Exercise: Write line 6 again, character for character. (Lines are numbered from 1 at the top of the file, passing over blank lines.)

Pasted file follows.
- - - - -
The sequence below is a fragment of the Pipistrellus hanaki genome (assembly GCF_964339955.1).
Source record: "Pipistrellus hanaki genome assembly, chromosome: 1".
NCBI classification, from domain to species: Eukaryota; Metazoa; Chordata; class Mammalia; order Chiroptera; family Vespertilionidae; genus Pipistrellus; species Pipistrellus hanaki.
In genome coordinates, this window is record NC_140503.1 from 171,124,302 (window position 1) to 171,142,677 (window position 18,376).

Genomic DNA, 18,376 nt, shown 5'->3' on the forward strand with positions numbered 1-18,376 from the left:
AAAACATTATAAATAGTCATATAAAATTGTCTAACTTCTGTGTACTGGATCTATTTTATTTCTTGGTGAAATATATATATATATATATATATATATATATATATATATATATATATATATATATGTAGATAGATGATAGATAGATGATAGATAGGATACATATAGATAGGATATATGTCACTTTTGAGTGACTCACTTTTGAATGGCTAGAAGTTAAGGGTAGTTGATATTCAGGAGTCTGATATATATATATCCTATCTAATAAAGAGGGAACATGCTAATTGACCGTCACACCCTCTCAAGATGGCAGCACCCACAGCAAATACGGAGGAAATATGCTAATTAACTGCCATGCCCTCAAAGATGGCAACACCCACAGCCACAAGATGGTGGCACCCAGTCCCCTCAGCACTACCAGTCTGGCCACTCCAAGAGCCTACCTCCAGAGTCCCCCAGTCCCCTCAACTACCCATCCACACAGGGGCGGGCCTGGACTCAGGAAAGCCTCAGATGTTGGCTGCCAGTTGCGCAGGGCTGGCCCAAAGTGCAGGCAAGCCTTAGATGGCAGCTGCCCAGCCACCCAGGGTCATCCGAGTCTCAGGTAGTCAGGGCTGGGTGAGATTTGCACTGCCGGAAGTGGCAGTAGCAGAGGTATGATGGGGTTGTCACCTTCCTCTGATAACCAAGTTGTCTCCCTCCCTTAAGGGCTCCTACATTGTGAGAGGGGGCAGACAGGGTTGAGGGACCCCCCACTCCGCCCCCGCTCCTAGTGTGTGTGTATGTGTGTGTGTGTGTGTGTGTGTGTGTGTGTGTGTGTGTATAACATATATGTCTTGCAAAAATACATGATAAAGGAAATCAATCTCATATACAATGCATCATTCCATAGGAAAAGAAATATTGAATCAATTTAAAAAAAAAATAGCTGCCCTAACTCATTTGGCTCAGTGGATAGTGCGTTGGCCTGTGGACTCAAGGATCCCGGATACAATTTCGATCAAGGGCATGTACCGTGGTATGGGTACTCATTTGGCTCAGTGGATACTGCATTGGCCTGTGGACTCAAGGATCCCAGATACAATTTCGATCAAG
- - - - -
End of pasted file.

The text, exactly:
AAAACATTATAAATAGTCATATAAAATTGTCTAACTTCTGTGTACTGGATCTATTTTATTTCTTGGTGAAATATATATATATATATATATATATATATATATATATATATATATATATATATATGTAGATAGATGATAGATAGATGATAGATAGGATACATATAGATAGGATATATGTCACTTTTGAGTGACTCACTTTTGAATGGCTAGAAGTTAAGGGTAGTTGATATTCAGGAGTCTGATATATATATATCCTATCTAATAAAGAGGGAACATGCTAATTGACCGTCACACCCTCTCAAGATGGCAGCACCCACAGCAAATACGGAGGAAATATGCTAATTAACTGCCATGCCCTCAAAGATGGCAACACCCACAGCCACAAGATGGTGGCACCCAGTCCCCTCAGCACTACCAGTCTGGCCACTCCAAGAGCCTACCTCCAGAGTCCCCCAGTCCCCTCAACTACCCATCCACACAGGGGCGGGCCTGGACTCAGGAAAGCCTCAGATGTTGGCTGCCAGTTGCGCAGGGCTGGCCCAAAGTGCAGGCAAGCCTTAGATGGCAGCTGCCCAGCCACCCAGGGTCATCCGAGTCTCAGGTAGTCAGGGCTGGGTGAGATTTGCACTGCCGGAAGTGGCAGTAGCAGAGGTATGATGGGGTTGTCACCTTCCTCTGATAACCAAGTTGTCTCCCTCCCTTAAGGGCTCCTACATTGTGAGAGGGGGCAGACAGGGTTGAGGGACCCCCCACTCCGCCCCCGCTCCTAGTGTGTGTGTATGTGTGTGTGTGTGTGTGTGTGTGTGTGTGTGTGTGTGTATAACATATATGTCTTGCAAAAATACATGATAAAGGAAATCAATCTCATATACAATGCATCATTCCATAGGAAAAGAAATATTGAATCAATTTAAAAAAAAAATAGCTGCCCTAACTCATTTGGCTCAGTGGATAGTGCGTTGGCCTGTGGACTCAAGGATCCCGGATACAATTTCGATCAAGGGCATGTACCGTGGTATGGGTACTCATTTGGCTCAGTGGATACTGCATTGGCCTGTGGACTCAAGGATCCCAGATACAATTTCGATCAAG